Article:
I had to get out of the country. I had no passport and no chance of getting one without being traced. The obvious choice was to find a small boat, but where?
Big ferry ports are a waste of time. There's security everywhere and you won't get far without a ticket, never mind a passport. Even trying the port area in the vicinity of a ferry terminal is useless. If you do manage to find a small boat with a talkative owner, he'll politely decline your request for fear of getting picked up by the customs patrols.
But you'll learn something. Most boat owners will admit to knowing someone or somewhere you can try. They're usually far from the main shipping lanes and are almost always actively dealing in some sort of smuggling. The professionals, however, do it as a business and will try to get as much money out of you as they possibly can.
I stood in the shadows at one harbour watching a large crowd of Africans and Middle Eastern people disembark from a small fishing boat. How much had they paid for the trip? I was shocked when I asked one and found out. How on earth could they afford it? As they scurried off as far from the pier as they could, I watched the boat.
It hadn't finished unloading yet. A few small vans and cars appeared at the quay alongside the boat. Boxes of alcoholic drinks, cartons of cigarettes and packets of what looked like drugs were unloaded and put into the waiting vehicles. Cash changed hands openly on the quayside. Although I had my doubts, once the vehicles disappeared, I approached the men on board the vessel.
At first they denied the smuggling operation. When I asked for a quote to go abroad, I was asked all sorts of questions. Most of them were not what I'd expected and it soon became clear the men were trying to rip me off, as they'd done to the people they'd dropped off. It would be pointless asking them for advice. Most of them seemed to be foreign, anyway.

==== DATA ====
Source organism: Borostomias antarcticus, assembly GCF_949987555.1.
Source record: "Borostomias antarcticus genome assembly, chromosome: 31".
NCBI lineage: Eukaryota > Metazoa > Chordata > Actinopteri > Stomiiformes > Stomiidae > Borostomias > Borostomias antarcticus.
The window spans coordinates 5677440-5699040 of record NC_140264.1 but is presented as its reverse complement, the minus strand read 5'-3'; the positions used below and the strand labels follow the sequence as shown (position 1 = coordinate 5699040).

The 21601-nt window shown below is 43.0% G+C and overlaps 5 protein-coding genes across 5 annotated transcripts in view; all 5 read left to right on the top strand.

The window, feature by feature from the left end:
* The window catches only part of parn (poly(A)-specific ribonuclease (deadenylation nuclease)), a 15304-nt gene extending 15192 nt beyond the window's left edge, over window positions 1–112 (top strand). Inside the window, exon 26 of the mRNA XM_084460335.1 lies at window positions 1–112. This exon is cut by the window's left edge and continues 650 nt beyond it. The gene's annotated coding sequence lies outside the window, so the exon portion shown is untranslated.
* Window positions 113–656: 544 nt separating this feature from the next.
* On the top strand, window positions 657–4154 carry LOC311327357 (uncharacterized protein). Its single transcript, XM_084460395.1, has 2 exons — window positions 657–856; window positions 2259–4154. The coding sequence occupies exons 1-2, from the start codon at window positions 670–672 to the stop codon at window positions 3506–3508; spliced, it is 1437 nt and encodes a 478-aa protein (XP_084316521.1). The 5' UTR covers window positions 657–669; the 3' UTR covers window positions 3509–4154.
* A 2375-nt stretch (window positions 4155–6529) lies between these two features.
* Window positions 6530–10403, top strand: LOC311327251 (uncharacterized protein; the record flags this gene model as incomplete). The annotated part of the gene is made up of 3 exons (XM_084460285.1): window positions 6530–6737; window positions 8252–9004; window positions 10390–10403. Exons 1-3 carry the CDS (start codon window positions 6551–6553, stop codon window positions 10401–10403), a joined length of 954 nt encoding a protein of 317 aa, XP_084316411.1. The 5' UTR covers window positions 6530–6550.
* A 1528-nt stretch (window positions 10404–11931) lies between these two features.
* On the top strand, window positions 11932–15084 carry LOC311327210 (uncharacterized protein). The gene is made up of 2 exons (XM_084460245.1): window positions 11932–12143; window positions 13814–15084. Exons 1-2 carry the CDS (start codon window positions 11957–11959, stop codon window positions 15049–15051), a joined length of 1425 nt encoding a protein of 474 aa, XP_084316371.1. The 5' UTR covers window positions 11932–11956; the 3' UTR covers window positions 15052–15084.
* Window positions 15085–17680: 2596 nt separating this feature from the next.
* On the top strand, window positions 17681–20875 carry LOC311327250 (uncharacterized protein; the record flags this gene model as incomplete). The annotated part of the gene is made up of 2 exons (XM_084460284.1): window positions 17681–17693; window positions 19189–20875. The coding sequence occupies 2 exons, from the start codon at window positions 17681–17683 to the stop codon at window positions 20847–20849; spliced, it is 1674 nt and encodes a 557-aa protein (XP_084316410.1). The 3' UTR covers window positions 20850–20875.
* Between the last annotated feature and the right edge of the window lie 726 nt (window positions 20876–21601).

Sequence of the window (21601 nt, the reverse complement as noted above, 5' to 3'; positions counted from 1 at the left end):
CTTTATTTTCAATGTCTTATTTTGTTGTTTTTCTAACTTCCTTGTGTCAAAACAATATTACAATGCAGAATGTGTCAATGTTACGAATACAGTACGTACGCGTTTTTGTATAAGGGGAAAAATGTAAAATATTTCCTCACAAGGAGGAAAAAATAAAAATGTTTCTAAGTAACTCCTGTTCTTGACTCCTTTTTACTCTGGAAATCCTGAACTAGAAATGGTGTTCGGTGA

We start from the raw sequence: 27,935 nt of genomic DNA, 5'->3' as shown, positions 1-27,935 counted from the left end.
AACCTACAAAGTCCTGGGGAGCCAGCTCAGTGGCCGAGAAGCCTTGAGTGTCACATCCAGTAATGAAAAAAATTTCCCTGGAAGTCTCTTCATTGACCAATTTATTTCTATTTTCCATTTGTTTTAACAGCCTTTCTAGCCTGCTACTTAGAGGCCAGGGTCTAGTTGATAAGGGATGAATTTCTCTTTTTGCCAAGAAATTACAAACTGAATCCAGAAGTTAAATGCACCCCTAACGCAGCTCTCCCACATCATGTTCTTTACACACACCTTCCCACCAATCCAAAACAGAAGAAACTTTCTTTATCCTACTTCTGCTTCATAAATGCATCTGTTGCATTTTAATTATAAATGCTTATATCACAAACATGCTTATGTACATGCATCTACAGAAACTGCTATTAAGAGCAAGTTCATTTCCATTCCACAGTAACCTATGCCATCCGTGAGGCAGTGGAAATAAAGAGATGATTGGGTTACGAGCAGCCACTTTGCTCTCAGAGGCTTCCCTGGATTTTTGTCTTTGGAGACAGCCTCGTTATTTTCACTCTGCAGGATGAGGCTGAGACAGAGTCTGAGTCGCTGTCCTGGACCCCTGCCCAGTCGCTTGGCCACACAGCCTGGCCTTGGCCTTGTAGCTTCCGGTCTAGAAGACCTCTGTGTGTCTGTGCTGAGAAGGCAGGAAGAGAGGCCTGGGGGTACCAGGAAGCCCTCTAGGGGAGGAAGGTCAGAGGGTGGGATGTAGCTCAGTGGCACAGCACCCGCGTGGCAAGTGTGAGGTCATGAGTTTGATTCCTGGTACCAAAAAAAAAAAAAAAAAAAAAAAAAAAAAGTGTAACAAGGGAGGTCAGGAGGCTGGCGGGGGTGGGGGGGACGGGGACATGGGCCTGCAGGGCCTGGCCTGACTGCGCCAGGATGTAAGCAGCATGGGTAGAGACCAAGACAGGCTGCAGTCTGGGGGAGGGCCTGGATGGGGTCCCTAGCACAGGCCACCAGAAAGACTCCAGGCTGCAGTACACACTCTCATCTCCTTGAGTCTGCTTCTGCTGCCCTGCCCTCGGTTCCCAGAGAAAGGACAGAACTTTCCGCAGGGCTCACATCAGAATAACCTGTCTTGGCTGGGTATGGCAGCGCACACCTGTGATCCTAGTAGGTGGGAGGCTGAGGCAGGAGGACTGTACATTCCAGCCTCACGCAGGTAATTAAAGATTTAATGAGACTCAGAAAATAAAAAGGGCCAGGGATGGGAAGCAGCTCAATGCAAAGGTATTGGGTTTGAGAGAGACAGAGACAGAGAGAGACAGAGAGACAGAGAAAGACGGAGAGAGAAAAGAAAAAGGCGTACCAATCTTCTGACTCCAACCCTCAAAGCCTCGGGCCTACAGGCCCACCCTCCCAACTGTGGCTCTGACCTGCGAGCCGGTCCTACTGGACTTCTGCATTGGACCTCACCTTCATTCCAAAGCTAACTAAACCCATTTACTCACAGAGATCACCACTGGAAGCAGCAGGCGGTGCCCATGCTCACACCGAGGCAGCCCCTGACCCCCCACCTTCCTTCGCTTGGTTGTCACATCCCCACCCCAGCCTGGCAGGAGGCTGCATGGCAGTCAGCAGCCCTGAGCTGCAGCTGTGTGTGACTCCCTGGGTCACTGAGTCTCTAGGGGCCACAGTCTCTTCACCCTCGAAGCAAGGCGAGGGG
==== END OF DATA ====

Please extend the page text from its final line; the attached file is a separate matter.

Which set me thinking. What I needed was a local boat, manned by local people. There was a busy fishing port not too far away. I decided to ask there. It was difficult to know where to start. There were lots of boats and people busily working, but I spotted an old man sitting on a wall, watching all the action. He looked like he knew the place and what was going on.
He soon informed me many of the smaller boats took shellfish abroad and most would willing take a passenger over for the price of a few beers. I looked at the boats he pointed to. They were small and I didn't fancy being tossed around on a rough, open sea. I asked if there was anything else. The first of the larger boats was due out the following night. He pointed it out to me and there was a crewman on deck. I went over and asked him. It was as the old man had said; all he wanted was the price of a few beers. It was cheaper than flying.
The following night, I watched the town lights go further and further away, as I sailed abroad. The sailors advised me simply to walk out of the harbour gates when we arrived. Once outside the harbour, I wouldn't get questioned. They were right.